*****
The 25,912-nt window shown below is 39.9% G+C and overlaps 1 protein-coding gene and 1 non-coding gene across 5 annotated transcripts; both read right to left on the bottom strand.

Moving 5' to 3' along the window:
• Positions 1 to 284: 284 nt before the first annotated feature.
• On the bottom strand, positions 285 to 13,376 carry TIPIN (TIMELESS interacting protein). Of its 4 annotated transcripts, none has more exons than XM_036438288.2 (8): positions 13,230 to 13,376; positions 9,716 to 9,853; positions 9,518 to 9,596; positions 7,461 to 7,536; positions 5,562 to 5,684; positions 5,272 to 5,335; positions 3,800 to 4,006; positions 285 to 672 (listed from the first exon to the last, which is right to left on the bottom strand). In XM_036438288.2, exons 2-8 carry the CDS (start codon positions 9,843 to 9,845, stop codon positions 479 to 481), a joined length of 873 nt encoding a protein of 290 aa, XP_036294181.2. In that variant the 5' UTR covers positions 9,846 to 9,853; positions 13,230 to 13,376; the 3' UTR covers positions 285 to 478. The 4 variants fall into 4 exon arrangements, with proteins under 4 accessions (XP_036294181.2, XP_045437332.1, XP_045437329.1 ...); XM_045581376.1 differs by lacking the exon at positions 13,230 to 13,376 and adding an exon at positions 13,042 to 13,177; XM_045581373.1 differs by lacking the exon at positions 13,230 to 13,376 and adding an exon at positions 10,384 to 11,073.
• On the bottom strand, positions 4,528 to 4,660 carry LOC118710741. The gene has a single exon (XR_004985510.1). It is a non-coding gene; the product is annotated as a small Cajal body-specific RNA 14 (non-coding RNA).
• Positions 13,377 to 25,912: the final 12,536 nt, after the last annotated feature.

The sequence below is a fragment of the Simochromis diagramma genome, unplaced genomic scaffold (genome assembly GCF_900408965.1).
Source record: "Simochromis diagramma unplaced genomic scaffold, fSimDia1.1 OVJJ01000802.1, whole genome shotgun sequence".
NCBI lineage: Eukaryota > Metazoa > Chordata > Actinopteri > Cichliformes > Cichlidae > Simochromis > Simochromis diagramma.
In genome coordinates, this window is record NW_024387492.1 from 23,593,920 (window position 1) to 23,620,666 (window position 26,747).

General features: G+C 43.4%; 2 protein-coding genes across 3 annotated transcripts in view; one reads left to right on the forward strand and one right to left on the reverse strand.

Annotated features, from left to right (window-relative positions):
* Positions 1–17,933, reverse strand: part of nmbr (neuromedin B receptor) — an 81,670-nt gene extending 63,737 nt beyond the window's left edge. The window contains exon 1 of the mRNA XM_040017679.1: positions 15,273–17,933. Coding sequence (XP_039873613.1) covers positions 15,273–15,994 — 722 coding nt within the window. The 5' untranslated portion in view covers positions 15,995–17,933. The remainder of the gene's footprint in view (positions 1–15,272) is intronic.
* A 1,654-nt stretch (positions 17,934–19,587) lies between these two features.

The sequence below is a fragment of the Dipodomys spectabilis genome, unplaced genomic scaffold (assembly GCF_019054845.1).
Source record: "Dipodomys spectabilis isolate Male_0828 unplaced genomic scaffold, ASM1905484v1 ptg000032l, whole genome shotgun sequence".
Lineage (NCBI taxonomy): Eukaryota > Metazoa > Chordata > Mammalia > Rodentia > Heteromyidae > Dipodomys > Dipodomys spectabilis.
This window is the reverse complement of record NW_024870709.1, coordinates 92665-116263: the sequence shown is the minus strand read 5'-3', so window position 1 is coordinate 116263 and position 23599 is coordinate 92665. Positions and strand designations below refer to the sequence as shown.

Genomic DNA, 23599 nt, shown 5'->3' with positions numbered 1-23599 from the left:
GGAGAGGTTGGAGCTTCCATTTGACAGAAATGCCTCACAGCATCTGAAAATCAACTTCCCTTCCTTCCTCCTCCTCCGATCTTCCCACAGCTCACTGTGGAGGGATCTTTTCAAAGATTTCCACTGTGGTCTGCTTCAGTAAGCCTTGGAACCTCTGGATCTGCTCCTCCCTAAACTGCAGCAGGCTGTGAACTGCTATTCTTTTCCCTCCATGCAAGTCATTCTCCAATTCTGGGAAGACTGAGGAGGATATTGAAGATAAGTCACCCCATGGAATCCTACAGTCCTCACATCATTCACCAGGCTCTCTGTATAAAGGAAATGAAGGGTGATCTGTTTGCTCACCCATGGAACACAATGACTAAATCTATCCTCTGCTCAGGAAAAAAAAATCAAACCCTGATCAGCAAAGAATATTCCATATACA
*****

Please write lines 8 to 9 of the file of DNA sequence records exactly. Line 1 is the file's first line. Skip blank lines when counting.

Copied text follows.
Source record: "Simochromis diagramma unplaced genomic scaffold, fSimDia1.1 OVJJ01000802.1, whole genome shotgun sequence".
NCBI lineage: Eukaryota > Metazoa > Chordata > Actinopteri > Cichliformes > Cichlidae > Simochromis > Simochromis diagramma.